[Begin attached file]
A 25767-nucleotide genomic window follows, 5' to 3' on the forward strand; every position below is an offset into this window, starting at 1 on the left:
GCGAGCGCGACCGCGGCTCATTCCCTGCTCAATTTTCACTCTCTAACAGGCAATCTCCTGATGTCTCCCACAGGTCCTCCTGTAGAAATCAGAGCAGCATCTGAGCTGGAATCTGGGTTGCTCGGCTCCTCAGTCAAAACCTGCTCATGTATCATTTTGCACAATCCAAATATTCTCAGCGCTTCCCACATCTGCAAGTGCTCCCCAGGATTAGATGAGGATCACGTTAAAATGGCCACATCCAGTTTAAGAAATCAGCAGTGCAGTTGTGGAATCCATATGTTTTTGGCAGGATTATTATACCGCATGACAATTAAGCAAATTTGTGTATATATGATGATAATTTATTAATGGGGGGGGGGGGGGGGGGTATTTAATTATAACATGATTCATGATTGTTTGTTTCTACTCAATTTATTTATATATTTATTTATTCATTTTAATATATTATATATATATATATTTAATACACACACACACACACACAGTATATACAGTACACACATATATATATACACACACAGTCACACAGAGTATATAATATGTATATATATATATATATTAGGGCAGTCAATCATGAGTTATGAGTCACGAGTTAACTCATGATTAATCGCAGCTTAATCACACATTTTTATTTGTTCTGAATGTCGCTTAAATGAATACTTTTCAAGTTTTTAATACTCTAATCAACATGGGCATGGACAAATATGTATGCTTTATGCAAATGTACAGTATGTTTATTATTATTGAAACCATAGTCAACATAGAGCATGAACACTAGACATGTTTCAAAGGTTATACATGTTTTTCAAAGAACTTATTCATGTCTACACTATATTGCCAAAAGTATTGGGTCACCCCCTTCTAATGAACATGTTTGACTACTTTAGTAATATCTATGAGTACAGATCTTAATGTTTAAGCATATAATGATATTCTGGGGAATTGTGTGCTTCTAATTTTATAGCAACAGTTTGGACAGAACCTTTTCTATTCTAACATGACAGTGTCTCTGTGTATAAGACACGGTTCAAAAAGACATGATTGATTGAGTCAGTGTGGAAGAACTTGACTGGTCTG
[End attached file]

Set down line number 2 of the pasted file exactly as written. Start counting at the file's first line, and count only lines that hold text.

GCGAGCGCGACCGCGGCTCATTCCCTGCTCAATTTTCACTCTCTAACAGGCAATCTCCTGATGTCTCCCACAGGTCCTCCTGTAGAAATCAGAGCAGCATCTGAGCTGGAATCTGGGTTGCTCGGCTCCTCAGTCAAAACCTGCTCATGTATCATTTTGCACAATCCAAATATTCTCAGCGCTTCCCACATCTGCAAGTGCTCCCCAGGATTAGATGAGGATCACGTTAAAATGGCCACATCCAGTTTAAGAAATCAGCAGTGCAGTTGTGGAATCCATATGTTTTTGGCAGGATTATTATACCGCATGACAATTAAGCAAATTTGTGTATATATGATGATAATTTATTAATGGGGGGGGGGGGGGGGGGTATTTAATTATAACATGATTCATGATTGTTTGTTTCTACTCAATTTATTTATATATTTATTTATTCATTTTAATATATTATATATATATATATTTAATACACACACACACACACACAGTATATACAGTACACACATATATATATACACACACAGTCACACAGAGTATATAATATGTATATATATATATATATTAGGGCAGTCAATCATGAGTTATGAGTCACGAGTTAACTCATGATTAATCGCAGCTTAATCACACATTTTTATTTGTTCTGAATGTCGCTTAAATGAATACTTTTCAAGTTTTTAATACTCTAATCAACATGGGCATGGACAAATATGTATGCTTTATGCAAATGTACAGTATGTTTATTATTATTGAAACCATAGTCAACATAGAGCATGAACACTAGACATGTTTCAAAGGTTATACATGTTTTTCAAAGAACTTATTCATGTCTACACTATATTGCCAAAAGTATTGGGTCACCCCCTTCTAATGAACATGTTTGACTACTTTAGTAATATCTATGAGTACAGATCTTAATGTTTAAGCATATAATGATATTCTGGGGAATTGTGTGCTTCTAATTTTATAGCAACAGTTTGGACAGAACCTTTTCTATTCTAACATGACAGTGTCTCTGTGTATAAGACACGGTTCAAAAAGACATGATTGATTGAGTCAGTGTGGAAGAACTTGACTGGTCTG